Ted Underwood was scheduled to speak at the 2017 MLA convention at a session on “Varieties of Digital Humanities”. However, his flight to New York got cancelled, so he posted his presentation, “A broader purpose” online at his blog, The Stone and the Shell. He began by distinguishing his interest, cultural analytics – “using numbers to understand cultural history” – from digital humanities in general, pointing out that it has a long pedigree with roots predating and independent of the recent digital humanities.
His general point is the cultural analytics cannot be contained within the humanities nor can it adequately be taught as a unit in a course on the digital humanities. What is required is “sequence of courses that guides them through basic principles (of statistical inference as well as historical interpretation)”. Consequently,
I think the courses that can really open doors to cultural analytics are found, right now, in the social sciences. That’s why I recently moved half of my teaching to a School of Information Sciences. There, you find a curricular path that covers statistics and programming along with social questions about technology. I don’t think it’s an accident that you also find better gender and ethnic diversity among people using numbers in the social sciences. Methods get distributed more equally within a discipline that actually teaches the methods. So I recommend fusing cultural analytics with social science partly because it immediately makes this field more diverse. I’m not offering that as a sufficient answer to problems of access. I welcome other answers too. But I am suggesting that social-scientific methods are a necessary part of access. We cannot lower barriers to entry by continuing to pretend that cultural analytics is just the humanities, plus some user-friendly digital tools. That amounts to a trompe-l’oeil door.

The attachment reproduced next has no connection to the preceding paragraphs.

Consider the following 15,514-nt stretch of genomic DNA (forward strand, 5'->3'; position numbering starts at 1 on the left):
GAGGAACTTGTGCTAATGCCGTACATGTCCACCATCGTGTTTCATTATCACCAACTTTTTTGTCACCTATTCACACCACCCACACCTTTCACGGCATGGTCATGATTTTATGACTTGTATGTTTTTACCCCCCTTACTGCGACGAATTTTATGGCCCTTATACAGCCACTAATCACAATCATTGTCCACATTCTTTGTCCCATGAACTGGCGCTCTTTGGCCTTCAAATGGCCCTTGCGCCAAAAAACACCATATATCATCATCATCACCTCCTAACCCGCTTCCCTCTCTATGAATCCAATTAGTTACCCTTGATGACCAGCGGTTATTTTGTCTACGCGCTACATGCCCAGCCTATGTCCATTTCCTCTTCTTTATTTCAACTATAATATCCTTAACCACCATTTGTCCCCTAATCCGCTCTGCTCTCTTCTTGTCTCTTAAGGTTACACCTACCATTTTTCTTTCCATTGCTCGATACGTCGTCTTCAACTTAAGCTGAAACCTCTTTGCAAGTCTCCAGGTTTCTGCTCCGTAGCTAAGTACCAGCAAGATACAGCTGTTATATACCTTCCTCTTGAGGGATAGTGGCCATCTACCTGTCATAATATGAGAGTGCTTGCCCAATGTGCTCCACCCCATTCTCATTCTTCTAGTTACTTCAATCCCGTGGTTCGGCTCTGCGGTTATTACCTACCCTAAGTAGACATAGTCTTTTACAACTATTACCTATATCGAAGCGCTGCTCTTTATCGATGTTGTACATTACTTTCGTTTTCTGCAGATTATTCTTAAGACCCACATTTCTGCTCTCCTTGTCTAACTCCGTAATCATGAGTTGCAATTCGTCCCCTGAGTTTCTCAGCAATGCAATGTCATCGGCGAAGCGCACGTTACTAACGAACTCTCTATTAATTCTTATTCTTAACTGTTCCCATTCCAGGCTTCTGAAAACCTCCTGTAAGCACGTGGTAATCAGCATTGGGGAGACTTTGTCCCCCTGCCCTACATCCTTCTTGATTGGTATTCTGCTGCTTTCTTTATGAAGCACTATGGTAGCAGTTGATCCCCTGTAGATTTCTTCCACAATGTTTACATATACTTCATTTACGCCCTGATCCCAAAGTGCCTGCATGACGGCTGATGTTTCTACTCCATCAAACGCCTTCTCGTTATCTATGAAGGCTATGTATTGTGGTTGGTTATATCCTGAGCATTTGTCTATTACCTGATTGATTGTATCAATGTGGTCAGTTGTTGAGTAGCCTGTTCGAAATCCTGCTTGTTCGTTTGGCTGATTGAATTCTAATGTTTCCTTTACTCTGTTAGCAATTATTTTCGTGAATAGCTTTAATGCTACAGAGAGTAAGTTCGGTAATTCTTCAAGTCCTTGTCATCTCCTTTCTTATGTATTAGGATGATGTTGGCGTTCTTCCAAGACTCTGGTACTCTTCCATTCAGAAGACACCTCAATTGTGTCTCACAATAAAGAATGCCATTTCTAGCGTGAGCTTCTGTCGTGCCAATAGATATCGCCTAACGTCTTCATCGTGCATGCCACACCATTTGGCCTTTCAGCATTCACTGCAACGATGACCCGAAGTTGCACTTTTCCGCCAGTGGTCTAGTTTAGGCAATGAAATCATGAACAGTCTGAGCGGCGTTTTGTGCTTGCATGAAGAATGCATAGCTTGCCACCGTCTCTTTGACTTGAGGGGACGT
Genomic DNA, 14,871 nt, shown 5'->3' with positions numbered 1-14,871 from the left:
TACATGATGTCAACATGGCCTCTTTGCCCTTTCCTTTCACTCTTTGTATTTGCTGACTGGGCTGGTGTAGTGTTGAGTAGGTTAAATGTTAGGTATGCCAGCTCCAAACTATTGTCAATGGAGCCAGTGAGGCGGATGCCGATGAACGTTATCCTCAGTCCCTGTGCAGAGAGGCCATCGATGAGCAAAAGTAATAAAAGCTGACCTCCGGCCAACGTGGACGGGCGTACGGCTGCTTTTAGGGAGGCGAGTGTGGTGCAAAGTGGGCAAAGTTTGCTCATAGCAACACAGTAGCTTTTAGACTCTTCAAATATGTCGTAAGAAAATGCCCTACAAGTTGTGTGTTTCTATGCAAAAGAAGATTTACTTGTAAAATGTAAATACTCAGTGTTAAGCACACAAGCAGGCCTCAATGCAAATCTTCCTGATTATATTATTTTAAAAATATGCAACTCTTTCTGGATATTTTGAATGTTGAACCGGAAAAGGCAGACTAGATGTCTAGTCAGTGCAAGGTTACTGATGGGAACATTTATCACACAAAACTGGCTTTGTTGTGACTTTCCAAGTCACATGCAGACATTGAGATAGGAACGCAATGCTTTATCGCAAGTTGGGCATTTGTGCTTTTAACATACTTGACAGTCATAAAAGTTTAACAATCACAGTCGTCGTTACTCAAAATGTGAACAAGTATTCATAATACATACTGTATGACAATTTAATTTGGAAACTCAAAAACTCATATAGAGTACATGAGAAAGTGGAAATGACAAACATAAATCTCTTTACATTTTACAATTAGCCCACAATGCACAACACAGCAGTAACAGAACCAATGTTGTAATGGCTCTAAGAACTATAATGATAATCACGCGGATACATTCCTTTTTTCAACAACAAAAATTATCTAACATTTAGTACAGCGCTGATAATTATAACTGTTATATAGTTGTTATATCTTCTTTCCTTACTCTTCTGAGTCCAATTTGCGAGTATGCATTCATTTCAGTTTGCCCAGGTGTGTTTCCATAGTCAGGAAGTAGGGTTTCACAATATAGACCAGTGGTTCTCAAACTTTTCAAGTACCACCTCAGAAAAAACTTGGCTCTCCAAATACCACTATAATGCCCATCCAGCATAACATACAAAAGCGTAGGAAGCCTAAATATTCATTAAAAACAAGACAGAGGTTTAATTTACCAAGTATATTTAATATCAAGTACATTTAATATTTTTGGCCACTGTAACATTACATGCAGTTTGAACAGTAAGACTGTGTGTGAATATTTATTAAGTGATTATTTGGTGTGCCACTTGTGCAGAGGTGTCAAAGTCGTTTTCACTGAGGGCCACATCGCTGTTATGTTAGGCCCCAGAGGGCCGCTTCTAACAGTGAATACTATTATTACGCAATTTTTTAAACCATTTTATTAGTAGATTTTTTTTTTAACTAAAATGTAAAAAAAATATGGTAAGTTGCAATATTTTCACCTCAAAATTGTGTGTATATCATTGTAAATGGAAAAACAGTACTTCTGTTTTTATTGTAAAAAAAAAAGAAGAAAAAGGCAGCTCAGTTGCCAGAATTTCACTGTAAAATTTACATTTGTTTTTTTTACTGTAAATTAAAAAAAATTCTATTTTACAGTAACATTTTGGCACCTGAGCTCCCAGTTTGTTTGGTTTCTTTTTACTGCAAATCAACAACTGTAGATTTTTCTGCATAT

Yes. To put it bluntly: “To use numbers wisely, students need preparation that an English major doesn’t provide.“
Though here I do have a caveat. In talking about the social sciences Underwood emphasizes statistics, as though that were the defining characteristic of the social sciences. He neglects theory – yes, there is (lower case) theory in the social sciences – and experimental design, which, in effect, is where theory meets statistics.
During my undergraduate years at Johns Hopkins I took a course in social theory taught by Arthur Stinchcombe, one of those courses intended for both advanced undergraduates and entering graduate students. I remember we had to read a big fat book of essays by Robert Merton which included his classic 1949 article, “On Sociological Theories of the Middle Range”. And we had write a term paper in which we, 1) picked some ‘middle range’ phenomenon (or smaller) for investigation, 2) proposed two or three possible explanations, and 3) devised two or three empirical tests, or experiments, that would discriminate between the proposed explanations. The interesting thing about the assignment is that we phenomenon we choose could be real OR imaginary. Stinchcombe didn’t care which. He was interested in our ability to come up with testable explanations and derive empirical observations against which those explanations could be tested. That too – theorizing that has testable consequences – is important in the social sciences.
Setting that aside, notice that Underwood talks of the undergraduate English major. That’s where the preparation must be done, at the undergraduate level. He concludes:
Instead of imagining cultural analytics as a subfield of DH, I would almost call it an emerging way to integrate the different aspects of a liberal education. People who want to tackle that challenge are going to have to work across departments to some extent: it’s not a project that an English department could contain. But it is nevertheless an important opportunity for literary scholars, since it’s a place where our work becomes central to the broader purposes of the university as a whole.
Forget the “almost”. It IS “an emerging way to integrate the different aspects of a liberal education.” On the one hand we the analysis and description of literary texts in the broader context of literary history. On the other hand we’ve got general social theory, experimental method, and statistical analysis. The combination might actually lead to powerful new modes of thought and exploration.
But how many graduate programs in literature would be imaginative and generous enough to educate students with such undergraduates preparation?